BlackRock Income & Growth
This is a non-independent marketing communication commissioned by BlackRock. The report has not been prepared in accordance with legal requirements designed to promote the independence of investment research and is not subject to any prohibition on the dealing ahead of the dissemination of investment research.
To provide growth in capital and income over the long term through investment in a diversified portfolio of principally UK listed equities.
BlackRock Income and Growth
Adam Avigdori; David Goldman;
Association of Investment Companies (AIC) Sector
UK Equity Income
12 Month Yield
Dividend Distribution Frequency
Latest Market Capitalisation
Latest Net Gearing (Cum Fair)
Latest Ongoing Charge Ex Perf Fee
(Discount)/ Premium (Cum Fair)
Daily Closing Price
BlackRock Income & Growth (BRIG) offers a focussed portfolio of companies, picked for their ability to pay a solid and growing dividend income over the long term. In March 2021, the board increased the proportion that can be invested overseas from 5% to 20%, providing an even greater opportunity for stock picking. The majority of the Portfolio (c. 70%) will typically be invested in ‘income generators’, those companies which generate sustainable free cash flow with a balance between re-investing for growth and paying a dividend to shareholders.
This is a true stock-picking approach; Adam and David aim for a relatively concentrated portfolio (of currently 47 holdings). They pay little heed to the benchmark and are able to use the investment trust structure to invest across the market capitalisation spectrum if appropriate. This enables a long-term focus and flexible and dynamic stock selection. The high-quality stocks that BRIG owns means that it has underperformed this year, which has seen a cyclical rally.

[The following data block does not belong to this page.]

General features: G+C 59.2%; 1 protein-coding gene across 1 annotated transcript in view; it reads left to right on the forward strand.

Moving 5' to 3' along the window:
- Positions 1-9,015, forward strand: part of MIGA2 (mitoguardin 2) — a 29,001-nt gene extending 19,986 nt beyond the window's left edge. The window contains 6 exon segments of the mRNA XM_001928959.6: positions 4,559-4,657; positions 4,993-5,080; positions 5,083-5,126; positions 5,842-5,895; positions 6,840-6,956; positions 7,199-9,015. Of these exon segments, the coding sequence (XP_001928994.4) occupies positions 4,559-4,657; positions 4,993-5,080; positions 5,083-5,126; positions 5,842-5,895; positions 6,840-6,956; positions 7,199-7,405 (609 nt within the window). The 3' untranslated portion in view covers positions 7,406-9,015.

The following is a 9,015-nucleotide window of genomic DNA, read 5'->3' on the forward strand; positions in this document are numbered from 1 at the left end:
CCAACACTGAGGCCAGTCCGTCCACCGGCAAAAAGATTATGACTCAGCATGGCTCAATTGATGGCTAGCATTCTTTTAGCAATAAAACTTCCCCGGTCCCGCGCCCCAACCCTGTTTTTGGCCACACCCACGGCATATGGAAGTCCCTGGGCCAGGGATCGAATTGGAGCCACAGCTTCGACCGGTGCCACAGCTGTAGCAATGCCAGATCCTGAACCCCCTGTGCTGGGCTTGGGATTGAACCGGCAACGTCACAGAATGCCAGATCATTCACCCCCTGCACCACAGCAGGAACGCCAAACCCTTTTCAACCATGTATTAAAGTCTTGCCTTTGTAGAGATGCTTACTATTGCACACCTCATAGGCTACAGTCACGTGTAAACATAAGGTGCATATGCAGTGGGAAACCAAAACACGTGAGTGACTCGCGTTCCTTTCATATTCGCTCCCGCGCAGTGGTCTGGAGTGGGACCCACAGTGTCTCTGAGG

Underpinning the managers’ decision-making process is the desire to maintain a strong track record on dividends. BRIG had delivered growth in revenue returns per share of c. 7.3% p.a to the end of FY 2019. The pandemic saw dividend cuts across the market, but the focus on quality meant that BRIG was significantly less badly affected in terms of revenue declines than many open-ended funds, as we discuss in the Dividend section. In any event, the board was able to use the significant revenue reserves to maintain the 2020 dividend. BRIG will announce the final dividend when it publishes its results early in 2022.
Our recent research highlights the inherent attractions of trusts like BRIG when compared to open-ended equity income funds. We show that 60% of open-ended UK Equity Income funds have delivered two consecutive years of distribution cuts – pretty disastrous for those investors who depend on them.
In contrast, despite seeing revenues decline in 2020, BRIG held its dividend. With substantial revenue reserves of c. 1x the annual dividend, BRIG looks potentially well-placed and offers a historic dividend yield of 3.9%. The board have the firepower to support the dividend, but whether the upward trajectory re-starts this year remains to be seen. With the final results due early in 2022, we won’t have to wait for long to find out.
The managers’ focus on resilient income streams has protected revenues from the worst falls, as did their adroit use of Gearing. Performance over 2021 has been disappointing, with the market rewarding more cyclical companies (inherently less reliable dividend payers). For those playing the long game in equity income, it is reassuring that BRIG’s managers are not deviating from their strategy.
BRIG’s Discount has lagged the peer group, and the board have been buying shares back. For those attracted to a nimble, stock-picking equity-income team, there are few trusts that offer such an attractive discount (currently c. 9%). Certainly, BRIG’s small size may give institutional investors pause for thought, but the fundamentals on the longer-term dividend trajectory look well supported by revenue reserves.
|Reasonable yield which is well supported by revenue reserves
||Gearing can amplify downside as well as magnify upside
|Closed-ended structure allows managers to employ dynamic and flexible investment approach without worrying about overall portfolio liquidity
||Small size of trust may make it harder to build a position for institutional investors
|Discount to NAV is currently considerably wider than peer group
||Quality characteristics can moderate exposure to cyclical rallies